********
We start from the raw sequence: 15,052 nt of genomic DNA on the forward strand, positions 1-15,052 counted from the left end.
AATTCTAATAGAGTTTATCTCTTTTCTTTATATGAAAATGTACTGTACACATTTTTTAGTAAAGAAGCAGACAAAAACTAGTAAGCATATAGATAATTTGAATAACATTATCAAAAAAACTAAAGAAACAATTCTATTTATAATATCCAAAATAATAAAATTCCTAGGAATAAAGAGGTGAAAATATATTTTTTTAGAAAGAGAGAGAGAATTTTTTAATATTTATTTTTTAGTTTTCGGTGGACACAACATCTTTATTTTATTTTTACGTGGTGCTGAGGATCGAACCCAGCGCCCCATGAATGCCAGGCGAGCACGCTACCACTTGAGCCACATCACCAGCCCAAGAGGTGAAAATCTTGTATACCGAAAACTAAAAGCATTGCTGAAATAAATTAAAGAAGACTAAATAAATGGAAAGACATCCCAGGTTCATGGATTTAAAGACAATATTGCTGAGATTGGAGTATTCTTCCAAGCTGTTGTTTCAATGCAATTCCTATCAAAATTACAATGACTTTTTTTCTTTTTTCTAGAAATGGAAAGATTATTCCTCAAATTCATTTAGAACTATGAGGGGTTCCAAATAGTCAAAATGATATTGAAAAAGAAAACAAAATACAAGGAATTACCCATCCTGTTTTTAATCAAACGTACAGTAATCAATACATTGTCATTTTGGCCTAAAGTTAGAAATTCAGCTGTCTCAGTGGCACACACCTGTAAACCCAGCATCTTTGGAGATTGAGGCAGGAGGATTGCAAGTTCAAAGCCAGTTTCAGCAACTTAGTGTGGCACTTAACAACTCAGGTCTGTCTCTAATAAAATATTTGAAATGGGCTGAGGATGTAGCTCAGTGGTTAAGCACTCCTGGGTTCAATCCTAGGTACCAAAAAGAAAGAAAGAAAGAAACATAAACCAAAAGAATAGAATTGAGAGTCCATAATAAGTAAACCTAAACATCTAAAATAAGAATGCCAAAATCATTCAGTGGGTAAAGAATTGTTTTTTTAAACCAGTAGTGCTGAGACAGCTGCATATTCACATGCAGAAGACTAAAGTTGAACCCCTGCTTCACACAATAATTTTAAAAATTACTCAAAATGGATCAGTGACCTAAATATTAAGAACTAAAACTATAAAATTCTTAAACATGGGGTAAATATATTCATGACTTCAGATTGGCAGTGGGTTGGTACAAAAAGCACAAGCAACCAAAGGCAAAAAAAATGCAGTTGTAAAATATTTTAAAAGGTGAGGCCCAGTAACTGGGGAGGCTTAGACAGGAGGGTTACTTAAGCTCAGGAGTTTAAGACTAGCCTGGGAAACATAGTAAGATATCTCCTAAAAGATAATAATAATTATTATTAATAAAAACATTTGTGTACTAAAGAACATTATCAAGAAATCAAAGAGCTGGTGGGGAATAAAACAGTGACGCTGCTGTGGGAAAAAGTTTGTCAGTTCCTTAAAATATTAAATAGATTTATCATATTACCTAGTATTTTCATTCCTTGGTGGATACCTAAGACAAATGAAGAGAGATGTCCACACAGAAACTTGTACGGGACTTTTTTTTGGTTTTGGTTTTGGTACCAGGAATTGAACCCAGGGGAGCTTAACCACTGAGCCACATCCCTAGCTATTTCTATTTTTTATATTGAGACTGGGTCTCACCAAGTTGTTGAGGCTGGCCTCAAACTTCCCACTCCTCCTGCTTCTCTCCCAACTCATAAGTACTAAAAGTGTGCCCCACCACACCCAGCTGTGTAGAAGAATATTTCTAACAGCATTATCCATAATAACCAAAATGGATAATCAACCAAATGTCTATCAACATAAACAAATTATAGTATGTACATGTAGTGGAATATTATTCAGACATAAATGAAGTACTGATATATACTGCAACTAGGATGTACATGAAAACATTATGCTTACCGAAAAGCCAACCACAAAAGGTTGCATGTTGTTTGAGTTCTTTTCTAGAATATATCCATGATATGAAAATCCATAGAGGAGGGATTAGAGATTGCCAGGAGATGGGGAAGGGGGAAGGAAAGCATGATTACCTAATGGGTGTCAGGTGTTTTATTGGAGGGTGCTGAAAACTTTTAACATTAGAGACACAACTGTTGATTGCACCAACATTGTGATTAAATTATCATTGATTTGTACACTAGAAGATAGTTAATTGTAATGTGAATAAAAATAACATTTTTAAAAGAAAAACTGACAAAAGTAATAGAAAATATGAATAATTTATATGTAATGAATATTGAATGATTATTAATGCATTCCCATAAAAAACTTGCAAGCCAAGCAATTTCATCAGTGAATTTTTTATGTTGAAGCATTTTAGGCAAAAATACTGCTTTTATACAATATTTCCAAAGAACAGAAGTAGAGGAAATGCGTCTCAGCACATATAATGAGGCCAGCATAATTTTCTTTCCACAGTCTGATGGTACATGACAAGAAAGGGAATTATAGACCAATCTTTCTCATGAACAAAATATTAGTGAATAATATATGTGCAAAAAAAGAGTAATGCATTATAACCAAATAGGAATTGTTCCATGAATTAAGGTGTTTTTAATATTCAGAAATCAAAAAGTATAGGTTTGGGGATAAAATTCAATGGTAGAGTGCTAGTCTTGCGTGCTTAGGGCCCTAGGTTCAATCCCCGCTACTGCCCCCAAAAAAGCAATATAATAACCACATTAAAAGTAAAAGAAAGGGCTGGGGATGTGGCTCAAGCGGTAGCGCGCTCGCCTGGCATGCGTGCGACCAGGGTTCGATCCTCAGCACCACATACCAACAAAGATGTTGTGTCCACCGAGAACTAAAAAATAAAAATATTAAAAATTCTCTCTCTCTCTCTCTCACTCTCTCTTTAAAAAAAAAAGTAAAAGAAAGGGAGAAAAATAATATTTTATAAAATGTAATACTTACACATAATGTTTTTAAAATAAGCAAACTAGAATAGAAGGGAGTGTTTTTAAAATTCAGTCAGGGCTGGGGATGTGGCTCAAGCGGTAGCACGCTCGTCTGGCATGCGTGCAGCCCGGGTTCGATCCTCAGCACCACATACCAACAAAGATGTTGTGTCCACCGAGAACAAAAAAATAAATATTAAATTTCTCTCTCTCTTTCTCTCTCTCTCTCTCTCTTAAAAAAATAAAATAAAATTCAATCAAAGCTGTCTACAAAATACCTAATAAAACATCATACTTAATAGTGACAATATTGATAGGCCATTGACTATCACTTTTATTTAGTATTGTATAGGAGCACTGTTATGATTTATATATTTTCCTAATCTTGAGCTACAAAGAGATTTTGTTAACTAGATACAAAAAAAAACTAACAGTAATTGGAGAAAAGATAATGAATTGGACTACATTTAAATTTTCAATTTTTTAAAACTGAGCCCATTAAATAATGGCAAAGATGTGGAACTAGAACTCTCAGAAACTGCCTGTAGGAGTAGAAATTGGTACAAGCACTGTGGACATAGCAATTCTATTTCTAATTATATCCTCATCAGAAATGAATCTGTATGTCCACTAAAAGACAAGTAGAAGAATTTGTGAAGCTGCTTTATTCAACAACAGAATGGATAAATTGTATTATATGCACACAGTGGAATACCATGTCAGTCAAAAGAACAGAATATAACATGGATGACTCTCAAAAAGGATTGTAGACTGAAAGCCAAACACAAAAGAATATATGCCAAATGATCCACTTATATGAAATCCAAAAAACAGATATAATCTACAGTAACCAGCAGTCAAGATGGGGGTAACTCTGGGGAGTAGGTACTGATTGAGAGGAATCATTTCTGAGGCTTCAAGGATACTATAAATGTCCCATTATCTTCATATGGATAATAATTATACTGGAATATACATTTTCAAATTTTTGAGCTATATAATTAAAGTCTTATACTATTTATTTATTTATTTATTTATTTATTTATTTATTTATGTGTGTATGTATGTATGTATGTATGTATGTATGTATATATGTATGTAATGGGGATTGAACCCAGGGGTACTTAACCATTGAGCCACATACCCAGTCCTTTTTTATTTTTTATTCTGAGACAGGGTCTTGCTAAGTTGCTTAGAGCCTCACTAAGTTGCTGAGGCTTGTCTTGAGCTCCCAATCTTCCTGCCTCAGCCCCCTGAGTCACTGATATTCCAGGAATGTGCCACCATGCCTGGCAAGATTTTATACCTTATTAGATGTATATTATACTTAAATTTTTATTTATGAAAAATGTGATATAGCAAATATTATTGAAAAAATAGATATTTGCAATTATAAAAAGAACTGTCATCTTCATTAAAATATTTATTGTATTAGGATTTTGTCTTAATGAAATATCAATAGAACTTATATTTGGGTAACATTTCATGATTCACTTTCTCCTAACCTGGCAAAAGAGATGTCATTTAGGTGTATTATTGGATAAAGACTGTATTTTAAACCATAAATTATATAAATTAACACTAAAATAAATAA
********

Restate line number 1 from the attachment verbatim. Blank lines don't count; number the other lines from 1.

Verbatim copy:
We start from the raw sequence: 15,052 nt of genomic DNA on the forward strand, positions 1-15,052 counted from the left end.